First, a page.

Hepatitis B can spread in body fluids as if you were stung with a needle containing blood from a person who has the Has illness. They are probably already protected because the vaccine, which consists of three to four shots over six months (19459079), is recommended for newborns, the CDC explains . However, if you did not complete the vaccination when you were young, you should consider doing so before tattooing. (Even if you do not go to a licensed tattoo artist who performs the appropriate sterilization procedures, you should remain realistic.)

Ask yourself …

1. Do I feel a connection to this tattoo artist?

Discuss with them what you want to tattoo and why, where you would like it to be placed and what other questions or concerns you might have. Then ask for their opinion. If your reaction turns out to be uncomfortable, you should find out why, before you take the next steps.

It's one thing if your potential tattoo artist tells you disappointing news that tattooing in a particular area can quickly fade or hurt more than you expect. However, if you do not respect, feel pressured, or feel insecure, you may want to find someone else. "[Your artist] shapes you for the rest of your life," says Barth. "They should have some kind of personal connection."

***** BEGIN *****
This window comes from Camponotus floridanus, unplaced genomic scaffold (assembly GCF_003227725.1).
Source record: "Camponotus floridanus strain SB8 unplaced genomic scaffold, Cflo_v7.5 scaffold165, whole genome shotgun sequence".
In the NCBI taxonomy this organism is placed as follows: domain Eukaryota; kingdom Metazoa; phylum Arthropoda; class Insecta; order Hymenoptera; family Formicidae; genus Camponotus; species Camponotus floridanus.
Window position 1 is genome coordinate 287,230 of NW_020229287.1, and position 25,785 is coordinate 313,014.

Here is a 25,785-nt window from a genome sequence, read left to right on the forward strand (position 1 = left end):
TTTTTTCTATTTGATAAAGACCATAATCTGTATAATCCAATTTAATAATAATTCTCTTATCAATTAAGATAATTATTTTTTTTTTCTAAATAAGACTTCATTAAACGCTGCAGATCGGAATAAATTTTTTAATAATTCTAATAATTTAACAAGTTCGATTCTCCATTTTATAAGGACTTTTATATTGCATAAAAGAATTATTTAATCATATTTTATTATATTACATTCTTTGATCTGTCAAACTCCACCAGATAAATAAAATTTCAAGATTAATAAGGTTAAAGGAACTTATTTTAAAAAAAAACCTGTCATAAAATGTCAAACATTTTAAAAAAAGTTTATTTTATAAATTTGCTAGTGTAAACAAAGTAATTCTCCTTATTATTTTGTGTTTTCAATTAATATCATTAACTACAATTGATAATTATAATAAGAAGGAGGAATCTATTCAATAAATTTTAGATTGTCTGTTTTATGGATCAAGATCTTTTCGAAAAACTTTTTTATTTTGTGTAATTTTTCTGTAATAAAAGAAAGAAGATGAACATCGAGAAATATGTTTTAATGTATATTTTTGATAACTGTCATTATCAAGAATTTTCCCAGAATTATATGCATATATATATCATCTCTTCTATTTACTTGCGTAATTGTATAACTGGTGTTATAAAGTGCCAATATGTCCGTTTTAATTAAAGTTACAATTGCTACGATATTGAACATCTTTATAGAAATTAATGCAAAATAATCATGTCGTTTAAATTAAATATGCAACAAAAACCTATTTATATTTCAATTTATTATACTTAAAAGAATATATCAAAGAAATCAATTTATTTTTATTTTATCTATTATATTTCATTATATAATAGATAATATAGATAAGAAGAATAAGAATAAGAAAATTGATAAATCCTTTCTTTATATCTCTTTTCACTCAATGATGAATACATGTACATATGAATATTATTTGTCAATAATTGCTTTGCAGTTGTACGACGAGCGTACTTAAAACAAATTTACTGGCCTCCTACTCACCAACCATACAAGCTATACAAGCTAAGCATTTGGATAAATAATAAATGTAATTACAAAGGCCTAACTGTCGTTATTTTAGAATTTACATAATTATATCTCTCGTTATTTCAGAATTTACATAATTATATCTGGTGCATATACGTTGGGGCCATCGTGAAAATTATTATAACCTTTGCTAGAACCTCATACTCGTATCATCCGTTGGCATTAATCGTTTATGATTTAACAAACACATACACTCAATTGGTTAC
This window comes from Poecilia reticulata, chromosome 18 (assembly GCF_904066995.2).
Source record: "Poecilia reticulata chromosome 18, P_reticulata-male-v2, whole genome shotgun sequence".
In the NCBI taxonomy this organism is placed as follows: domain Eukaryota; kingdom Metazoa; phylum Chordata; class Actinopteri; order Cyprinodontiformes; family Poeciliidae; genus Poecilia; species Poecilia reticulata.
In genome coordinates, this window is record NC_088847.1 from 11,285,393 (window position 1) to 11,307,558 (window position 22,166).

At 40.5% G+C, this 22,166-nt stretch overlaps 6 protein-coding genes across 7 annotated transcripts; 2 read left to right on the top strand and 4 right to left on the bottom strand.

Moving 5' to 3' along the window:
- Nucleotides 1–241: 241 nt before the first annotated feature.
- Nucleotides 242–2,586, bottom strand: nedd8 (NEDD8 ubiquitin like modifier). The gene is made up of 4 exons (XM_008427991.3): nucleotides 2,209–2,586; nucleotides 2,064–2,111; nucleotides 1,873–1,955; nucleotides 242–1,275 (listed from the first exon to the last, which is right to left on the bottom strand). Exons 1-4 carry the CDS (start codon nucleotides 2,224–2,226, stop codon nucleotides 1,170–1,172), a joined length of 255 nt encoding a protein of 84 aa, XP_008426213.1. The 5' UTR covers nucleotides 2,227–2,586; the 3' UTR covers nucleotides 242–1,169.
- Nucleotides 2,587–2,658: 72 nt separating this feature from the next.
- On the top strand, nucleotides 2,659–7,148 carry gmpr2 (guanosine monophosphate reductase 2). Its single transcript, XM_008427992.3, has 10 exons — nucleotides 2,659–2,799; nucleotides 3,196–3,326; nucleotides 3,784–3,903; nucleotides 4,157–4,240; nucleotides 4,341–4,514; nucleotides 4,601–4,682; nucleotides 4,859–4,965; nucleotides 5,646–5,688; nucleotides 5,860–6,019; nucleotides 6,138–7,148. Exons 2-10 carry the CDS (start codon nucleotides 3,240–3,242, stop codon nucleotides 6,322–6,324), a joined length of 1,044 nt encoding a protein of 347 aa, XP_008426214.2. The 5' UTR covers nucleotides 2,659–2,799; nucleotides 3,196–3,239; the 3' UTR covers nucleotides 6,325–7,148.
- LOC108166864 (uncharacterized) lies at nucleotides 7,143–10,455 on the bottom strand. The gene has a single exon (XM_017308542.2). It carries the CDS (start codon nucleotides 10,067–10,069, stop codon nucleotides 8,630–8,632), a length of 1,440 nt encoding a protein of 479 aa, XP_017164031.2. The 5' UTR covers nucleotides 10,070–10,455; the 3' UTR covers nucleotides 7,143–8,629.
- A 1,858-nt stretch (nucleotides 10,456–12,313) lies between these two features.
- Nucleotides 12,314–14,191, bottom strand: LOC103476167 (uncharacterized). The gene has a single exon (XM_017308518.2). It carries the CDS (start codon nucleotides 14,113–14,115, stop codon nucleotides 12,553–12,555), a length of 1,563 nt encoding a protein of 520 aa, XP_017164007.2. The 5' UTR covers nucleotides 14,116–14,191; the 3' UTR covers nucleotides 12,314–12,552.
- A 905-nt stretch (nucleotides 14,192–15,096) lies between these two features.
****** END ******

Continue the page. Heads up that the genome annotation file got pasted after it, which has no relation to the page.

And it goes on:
. 2 Will I regret that in 10, 20, 30+ years?

"The main reason why patients wish for their tattoo [removed] is simply regret," Dr. med. Michele Green, a dermatologist-certified cosmetician in New York City who has been specializing in the removal of laser tattoos for over 15 years, says SELF. Sometimes a tattoo does not reflect you as you get older. Or maybe you love the tattoo, but hate it's harder to hide it than originally expected.

Only you know if you always perceive a tattoo as a trace of what you felt like at some point in your life, or you want it removed. Since removing tattoos can be very painful and cause scarring or infection (and may not even completely erase the tattoo ), it is usually easier to avoid it.

. 3 Am I prepared for aftercare?

Taking proper care of your tattoo is critical to reducing the likelihood of a negative reaction, such as infection, and keeping the tattoo looking good for as long as possible, says Barth. [19659038] Follow-up recommendations vary between tattooers and stores. However, in the Mayo Clinic in general, it is said that you need to keep the area clean for about two weeks, often moisturize it and avoid the […] sun avoid immersion in water and water Avoid any clothing that might adhere to tattooing. You should also resist the siren song of crusts, which beg you to look for them. If you do not think you might be eligible for this aftercare, you might want to think twice about getting ink.